The second day in your Detroit itinerary is all about the museums. I’d pick two and stick to those, doing one in the morning and one in the afternoon with a break for lunch in between. If I was planning my own trip, I’d pick the DIA and Greenfield Village, but I’m also a giant nerd and I know not everyone has the same tastes as me. If you’re visiting with kids, I’d recommend the Science Center and the Henry Ford Museum. If you don’t have a car, you may want to pick two of the museums clustered together in Midtown (DIA, Wright Museum, Michigan Science Center, and Detroit Historical Museum) just for ease of access.
Option 1: Detroit Institute of Arts
The Detroit Institute of Arts, known as the DIA is an absolutely world-class art museum located in Midtown near Wayne State University. It’s right on Woodward, so it’s easily accessible and located near plenty of dining options for lunch or dinner. If you really want to study everything, you could spend a whole day here, but half a day should be more than sufficient for a typical visitor. The museum features collections from around the world, with the most extensive areas covering European and American artists. One of the things I love about the DIA is that the building itself is an exhibit. There’s a mini chapel built into one of the areas, a low-ceilinged historic home from Pennsylvania, and other little details that take it beyond pure artwork. The most famous work of art is called Detroit Industry, and it consists of murals painted by Diego Rivera on all four walls of a courtyard. The incredibly detailed paintings depict workers in one of the Detroit area’s most famous automotive plants.
Option 2: Motown Museum
Note: The Motown Museum is temporarily closed for construction and repairs from flood damage. It’s expected reopening is May 2022.
This is a must do for music fans, especially if you’re into the Motown sound. This museum is small, but well worth the visit. It’s centered around the house that had the original Hitsville U.S.A. recording studios in the 1960s. The museum features costumes, records, artifacts, and other mementos from the labels greatest hits. You can even visit the famous Studio A where some of the biggest hits were recorded.
Option 3: Charles H. Wright Museum of African American History
The Wright Museum located near the DIA houses one of the largest galleries dedicated to African American history in the country. The Wright hosts a variety of permanent and rotating galleries at various times of the year. The centerpiece is a permanent exhibition called And Still We Rise which takes visitors on a linear path from an African village to a slave trading fort and then eventually out onto the deck of a slave ship. You then descend below through the lower deck of the ship full of mannequins representing how the Africans spent most of the Middle Passage to North America. Once you leave the ship, you learn about life for slaves in the United States in cities and on plantations as well as the Underground Railroad. The final portion of the gallery leads up to the modern day and highlights African American contributions to the broader American culture.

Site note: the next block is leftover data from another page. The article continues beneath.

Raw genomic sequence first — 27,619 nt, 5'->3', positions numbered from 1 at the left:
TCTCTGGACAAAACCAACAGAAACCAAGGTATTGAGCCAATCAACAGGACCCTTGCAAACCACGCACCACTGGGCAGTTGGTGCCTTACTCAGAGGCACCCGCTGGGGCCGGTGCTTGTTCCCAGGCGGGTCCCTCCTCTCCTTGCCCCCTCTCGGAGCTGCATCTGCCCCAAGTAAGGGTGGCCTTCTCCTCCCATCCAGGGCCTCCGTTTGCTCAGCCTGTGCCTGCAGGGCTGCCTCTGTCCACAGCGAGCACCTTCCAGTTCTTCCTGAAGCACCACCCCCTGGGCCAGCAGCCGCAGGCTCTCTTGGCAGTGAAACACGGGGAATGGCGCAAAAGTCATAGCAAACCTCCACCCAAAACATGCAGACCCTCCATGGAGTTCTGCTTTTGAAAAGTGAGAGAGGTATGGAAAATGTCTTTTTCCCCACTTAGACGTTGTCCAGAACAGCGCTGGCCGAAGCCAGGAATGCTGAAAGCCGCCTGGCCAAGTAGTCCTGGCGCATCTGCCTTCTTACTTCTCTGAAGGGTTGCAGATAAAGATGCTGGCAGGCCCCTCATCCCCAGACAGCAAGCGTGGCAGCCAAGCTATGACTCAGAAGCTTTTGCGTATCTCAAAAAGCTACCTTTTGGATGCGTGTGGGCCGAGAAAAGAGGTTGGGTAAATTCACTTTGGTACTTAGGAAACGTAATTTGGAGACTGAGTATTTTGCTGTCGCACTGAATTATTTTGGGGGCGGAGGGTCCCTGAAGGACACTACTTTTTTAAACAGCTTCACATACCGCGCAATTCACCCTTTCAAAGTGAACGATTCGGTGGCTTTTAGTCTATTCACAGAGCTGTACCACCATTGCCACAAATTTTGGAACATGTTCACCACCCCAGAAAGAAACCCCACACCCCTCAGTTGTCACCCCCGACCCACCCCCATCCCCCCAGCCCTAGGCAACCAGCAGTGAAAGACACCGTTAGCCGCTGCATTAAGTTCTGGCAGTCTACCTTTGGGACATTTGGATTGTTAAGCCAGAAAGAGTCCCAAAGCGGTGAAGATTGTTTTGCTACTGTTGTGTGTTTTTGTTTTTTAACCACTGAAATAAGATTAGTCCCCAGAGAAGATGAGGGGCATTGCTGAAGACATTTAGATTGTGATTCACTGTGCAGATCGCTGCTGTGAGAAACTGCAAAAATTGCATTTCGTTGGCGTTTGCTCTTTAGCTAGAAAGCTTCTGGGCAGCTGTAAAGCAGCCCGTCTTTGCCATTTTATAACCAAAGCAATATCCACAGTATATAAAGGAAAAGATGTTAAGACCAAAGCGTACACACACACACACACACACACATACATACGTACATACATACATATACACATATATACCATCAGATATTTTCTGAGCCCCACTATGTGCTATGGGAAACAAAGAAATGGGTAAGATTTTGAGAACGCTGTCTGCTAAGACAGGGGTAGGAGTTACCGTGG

Option 4: Michigan Science Center
Note: The Science Center is temporarily closed to repair flood damage and is expected to reopen in September 2021.
This one will be a popular choice if you’re visiting Detroit with kids. The Michigan Science Center is located right between the DIA and Wright Museum so it’s also easy to combine with either of them. Inside, you’ll find a variety of hands-on exhibits covering various scientific and mathematical topics. Concepts of motion, weather, health and more are presented in a fun, engaging way. There’s also a gallery on space travel. For an extra treat, catch a show in the planetarium/domed IMAX theater or check out one of the science demonstrations in other parts of the museum.
Option 5: Detroit Historical Museum
If you want to spend some time learning about local Detroit history, pop into the Detroit Historical Museum. It pairs very well with the DIA, Michigan Science Center, or Museum of African American History as they’re all within a couple blocks of each other. The Historical Museum has a variety of exhibits about Detroit history and its importance to the country as a whole. Some of the most popular areas cover the Motor City portion of the city’s history, its time known as the Arsenal of Democracy during WWII, and as a vital stop on the Underground Railroad. My favorite part is the Streets of Old Detroit area, which depicts the city as it was in various eras from the 1840s through the 1900s.
Options 6 & 7: Henry Ford Museum & Greenfield Village
It’s a bit of a cheat, but I always include the Henry Ford and Greenfield Village in my lists of things to do in Detroit because even though they’re in a suburb, they’re so very close and very good. The Henry Ford Museum has collections revolving around American history with a special emphasis on – you’ll never guess – transportation. Historic trains, planes, cars, and even a group of former presidential limousines dominate a large portion of the gallery. In other areas, you’ll find exhibits on American home life, pop culture, and the assembly lines.